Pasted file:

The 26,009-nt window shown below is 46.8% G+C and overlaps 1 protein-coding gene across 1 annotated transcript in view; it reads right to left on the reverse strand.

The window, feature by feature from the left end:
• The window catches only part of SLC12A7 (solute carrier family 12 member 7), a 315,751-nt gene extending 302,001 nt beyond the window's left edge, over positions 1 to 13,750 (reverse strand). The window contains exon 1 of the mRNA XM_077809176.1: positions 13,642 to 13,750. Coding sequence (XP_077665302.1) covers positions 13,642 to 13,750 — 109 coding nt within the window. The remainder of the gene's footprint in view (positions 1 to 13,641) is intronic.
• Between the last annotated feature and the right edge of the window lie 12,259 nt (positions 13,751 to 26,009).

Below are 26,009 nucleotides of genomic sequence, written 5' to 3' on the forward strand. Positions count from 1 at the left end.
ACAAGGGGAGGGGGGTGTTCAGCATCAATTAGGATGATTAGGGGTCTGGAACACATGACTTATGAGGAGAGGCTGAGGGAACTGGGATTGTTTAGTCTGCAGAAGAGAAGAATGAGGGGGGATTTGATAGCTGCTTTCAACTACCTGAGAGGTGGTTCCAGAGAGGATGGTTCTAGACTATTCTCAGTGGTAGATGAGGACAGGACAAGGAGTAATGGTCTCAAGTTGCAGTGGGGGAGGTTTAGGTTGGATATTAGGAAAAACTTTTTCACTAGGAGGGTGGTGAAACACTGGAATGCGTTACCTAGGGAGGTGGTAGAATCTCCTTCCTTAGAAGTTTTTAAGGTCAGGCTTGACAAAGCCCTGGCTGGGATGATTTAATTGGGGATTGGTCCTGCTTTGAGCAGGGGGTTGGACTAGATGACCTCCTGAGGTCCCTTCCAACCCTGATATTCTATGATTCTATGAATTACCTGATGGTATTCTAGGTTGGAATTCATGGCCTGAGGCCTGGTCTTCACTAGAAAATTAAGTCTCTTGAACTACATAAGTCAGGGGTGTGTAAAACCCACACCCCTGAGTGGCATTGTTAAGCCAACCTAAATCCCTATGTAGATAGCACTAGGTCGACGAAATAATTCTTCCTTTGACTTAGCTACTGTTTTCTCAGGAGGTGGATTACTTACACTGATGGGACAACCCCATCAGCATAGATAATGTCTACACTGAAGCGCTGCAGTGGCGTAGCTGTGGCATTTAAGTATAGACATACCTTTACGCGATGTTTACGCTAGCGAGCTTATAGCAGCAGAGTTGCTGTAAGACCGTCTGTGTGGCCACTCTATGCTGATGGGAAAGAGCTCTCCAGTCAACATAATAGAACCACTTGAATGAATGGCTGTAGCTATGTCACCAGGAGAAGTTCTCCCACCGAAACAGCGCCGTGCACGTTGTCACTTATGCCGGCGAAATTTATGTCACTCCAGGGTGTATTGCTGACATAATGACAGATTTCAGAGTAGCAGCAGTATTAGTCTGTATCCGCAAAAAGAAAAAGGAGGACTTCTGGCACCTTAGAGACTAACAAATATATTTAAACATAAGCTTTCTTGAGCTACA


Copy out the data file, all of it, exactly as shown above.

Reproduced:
The 26,009-nt window shown below is 46.8% G+C and overlaps 1 protein-coding gene across 1 annotated transcript in view; it reads right to left on the reverse strand.

The window, feature by feature from the left end:
• The window catches only part of SLC12A7 (solute carrier family 12 member 7), a 315,751-nt gene extending 302,001 nt beyond the window's left edge, over positions 1 to 13,750 (reverse strand). The window contains exon 1 of the mRNA XM_077809176.1: positions 13,642 to 13,750. Coding sequence (XP_077665302.1) covers positions 13,642 to 13,750 — 109 coding nt within the window. The remainder of the gene's footprint in view (positions 1 to 13,641) is intronic.
• Between the last annotated feature and the right edge of the window lie 12,259 nt (positions 13,751 to 26,009).

Below are 26,009 nucleotides of genomic sequence, written 5' to 3' on the forward strand. Positions count from 1 at the left end.
ACAAGGGGAGGGGGGTGTTCAGCATCAATTAGGATGATTAGGGGTCTGGAACACATGACTTATGAGGAGAGGCTGAGGGAACTGGGATTGTTTAGTCTGCAGAAGAGAAGAATGAGGGGGGATTTGATAGCTGCTTTCAACTACCTGAGAGGTGGTTCCAGAGAGGATGGTTCTAGACTATTCTCAGTGGTAGATGAGGACAGGACAAGGAGTAATGGTCTCAAGTTGCAGTGGGGGAGGTTTAGGTTGGATATTAGGAAAAACTTTTTCACTAGGAGGGTGGTGAAACACTGGAATGCGTTACCTAGGGAGGTGGTAGAATCTCCTTCCTTAGAAGTTTTTAAGGTCAGGCTTGACAAAGCCCTGGCTGGGATGATTTAATTGGGGATTGGTCCTGCTTTGAGCAGGGGGTTGGACTAGATGACCTCCTGAGGTCCCTTCCAACCCTGATATTCTATGATTCTATGAATTACCTGATGGTATTCTAGGTTGGAATTCATGGCCTGAGGCCTGGTCTTCACTAGAAAATTAAGTCTCTTGAACTACATAAGTCAGGGGTGTGTAAAACCCACACCCCTGAGTGGCATTGTTAAGCCAACCTAAATCCCTATGTAGATAGCACTAGGTCGACGAAATAATTCTTCCTTTGACTTAGCTACTGTTTTCTCAGGAGGTGGATTACTTACACTGATGGGACAACCCCATCAGCATAGATAATGTCTACACTGAAGCGCTGCAGTGGCGTAGCTGTGGCATTTAAGTATAGACATACCTTTACGCGATGTTTACGCTAGCGAGCTTATAGCAGCAGAGTTGCTGTAAGACCGTCTGTGTGGCCACTCTATGCTGATGGGAAAGAGCTCTCCAGTCAACATAATAGAACCACTTGAATGAATGGCTGTAGCTATGTCACCAGGAGAAGTTCTCCCACCGAAACAGCGCCGTGCACGTTGTCACTTATGCCGGCGAAATTTATGTCACTCCAGGGTGTATTGCTGACATAATGACAGATTTCAGAGTAGCAGCAGTATTAGTCTGTATCCGCAAAAAGAAAAAGGAGGACTTCTGGCACCTTAGAGACTAACAAATATATTTAAACATAAGCTTTCTTGAGCTACA